AI project on 14 Irish test sites aims to inform carbon reduction policy

Microsoft Ireland and Science Foundation Ireland funding €5m Terrain-AI initiative

One of the biggest research projects ever undertaken to evaluate the impact of climate disruption in Ireland is to use advanced monitoring technology including satellites and drones .

The €5 million Terrain-AI project is being led by 50 researchers based in Maynooth University and funded by Microsoft Ireland and Science Foundation Ireland. Its aim is to improve understanding of the impact of human activity on land use, and how it relates to climate change, "with the ultimate aim of reducing global carbon levels by sharing the insights and models developed with other countries".

The research will initially focus 14 test sites in Ireland, ranging from farmland and bogs to urban areas.

Vast amounts of data generated by sensing technologies, user-friendly internet of things (IoT) devices and the Microsoft Azure Cloud will be processed using artificial intelligence (AI) models to "inform more effective and sustainable management practices, leading to significant carbon reduction", said Prof Tim McCarthy of the National Centre for Geocomputation in Maynooth – who is leading the research with Dr Rowan Fealy of the Icarus Climate Research Centre.


Government departments and State agencies including Teagasc, the EPA and Met Éireann will be contributing to the research along with scientists at TCD, UCD, DCU and UL, while indigenous data companies will also play their part, said Prof McCarthy.

Data will be captured from satellites, airborne platforms and in-field instruments, notably to test soil. “To ensure a broad representation of land usage, and to improve understanding of interactions between the land and human activities that lead to carbon emissions, the sites will include all types of land from grasslands, croplands, forestry, wetlands, peatlands to urban areas, Prof McCarthy said.

Carbon proxies

They will be monitoring with great precision “proxies for carbon” in the air, on land surfaces; notably biomass in the form of trees, grass and hedgerows, and below the surface in soils.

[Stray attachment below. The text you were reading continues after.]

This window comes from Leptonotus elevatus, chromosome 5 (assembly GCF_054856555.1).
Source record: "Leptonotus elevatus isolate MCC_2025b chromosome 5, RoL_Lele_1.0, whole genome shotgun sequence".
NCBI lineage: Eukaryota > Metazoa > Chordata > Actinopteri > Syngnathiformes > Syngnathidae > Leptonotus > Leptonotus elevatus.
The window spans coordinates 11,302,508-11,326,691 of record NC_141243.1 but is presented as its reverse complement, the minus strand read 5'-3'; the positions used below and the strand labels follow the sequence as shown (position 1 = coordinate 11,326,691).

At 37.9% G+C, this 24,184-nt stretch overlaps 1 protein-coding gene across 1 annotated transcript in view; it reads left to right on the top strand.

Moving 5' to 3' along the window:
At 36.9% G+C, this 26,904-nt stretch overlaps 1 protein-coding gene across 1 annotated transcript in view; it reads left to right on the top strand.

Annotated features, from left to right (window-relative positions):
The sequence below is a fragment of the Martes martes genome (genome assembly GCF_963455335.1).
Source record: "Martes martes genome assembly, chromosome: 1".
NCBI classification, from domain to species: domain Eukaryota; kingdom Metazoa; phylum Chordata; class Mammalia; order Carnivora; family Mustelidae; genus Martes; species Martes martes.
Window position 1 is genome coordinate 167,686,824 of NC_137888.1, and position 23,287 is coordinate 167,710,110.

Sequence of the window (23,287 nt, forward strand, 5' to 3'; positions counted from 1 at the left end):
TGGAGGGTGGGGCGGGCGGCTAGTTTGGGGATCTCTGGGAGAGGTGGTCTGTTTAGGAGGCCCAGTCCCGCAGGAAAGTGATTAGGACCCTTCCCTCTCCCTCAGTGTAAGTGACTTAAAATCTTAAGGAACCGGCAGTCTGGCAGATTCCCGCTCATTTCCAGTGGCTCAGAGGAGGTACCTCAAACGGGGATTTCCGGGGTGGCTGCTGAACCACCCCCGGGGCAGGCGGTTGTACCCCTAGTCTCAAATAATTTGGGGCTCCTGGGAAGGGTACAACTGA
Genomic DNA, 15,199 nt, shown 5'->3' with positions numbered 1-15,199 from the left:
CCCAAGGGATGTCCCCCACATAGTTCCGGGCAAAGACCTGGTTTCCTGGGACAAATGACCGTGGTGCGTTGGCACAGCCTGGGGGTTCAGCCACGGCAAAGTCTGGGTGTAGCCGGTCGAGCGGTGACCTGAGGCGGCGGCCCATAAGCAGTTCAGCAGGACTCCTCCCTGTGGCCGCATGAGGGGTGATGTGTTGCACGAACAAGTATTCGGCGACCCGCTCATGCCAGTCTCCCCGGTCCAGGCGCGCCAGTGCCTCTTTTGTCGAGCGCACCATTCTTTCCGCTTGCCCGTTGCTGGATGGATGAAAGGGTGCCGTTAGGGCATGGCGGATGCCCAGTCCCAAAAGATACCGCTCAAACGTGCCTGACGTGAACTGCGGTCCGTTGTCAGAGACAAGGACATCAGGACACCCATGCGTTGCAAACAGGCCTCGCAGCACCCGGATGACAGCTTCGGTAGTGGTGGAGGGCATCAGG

Research to date has focused on individual land use types, or activities relating to a specific sector. “However, this project will integrate insights and data from multiple land types and multiple sectors into a modelling framework that will inform more effective policies to reduce carbon emissions.”

It will also help to inform future land use practices that will achieve reduced carbon outputs such as precision farming (growing crops informed by satellite data); carbon sequestration of grassland and new approaches to public transport, or even tree planting in urban areas.

Announcing the funding on Monday, Minister for Science Simon Harris said: "This ambitious innovative research has the potential to significantly improve our knowledge and through that assist us to reduce our carbon emissions."

SFI director general Prof Mark Ferguson said the research would create important knowledge that would assist Ireland to meet international obligations for carbon reduction.

Cathriona Hallahan, managing director of Microsoft Ireland, said her company wished to support sustainable development and low-carbon business practices through the use of cloud-enabled technologies.

“Building on our recent initiative with Teagasc and the delivery of Airband to help the farming community to stay connected, this project will explore how we can leverage technology to reduce carbon emissions across different land types,” she added.

Net-zero future

Prof Ray O’Neill, Maynooth University’s vice-president of research and development, said Terrain-AI demonstrated how academia and industry could come together to tackle the big global challenges. “Tackling climate change is about changing everyday work patterns, activities and behaviours. The Terrain-AI project will collect high-quality data, extract verifiable information and generate the facts to enable society make informed decisions about changing how we manage our climate and environment.”

James O’Connor, managing director of Microsoft International Operations, predicted it would deliver unique insights to help landowners and planners make better-informed decisions to reduce emissions. “By leveraging the latest in AI and IoT technologies, and by sharing the insights and framework with other countries, we can collectively find new solutions to reduce carbon emissions globally and effectively deliver a net-zero future together.”

Kevin O'Sullivan

Kevin O'Sullivan

Kevin O'Sullivan is Environment and Science Editor and former editor of The Irish Times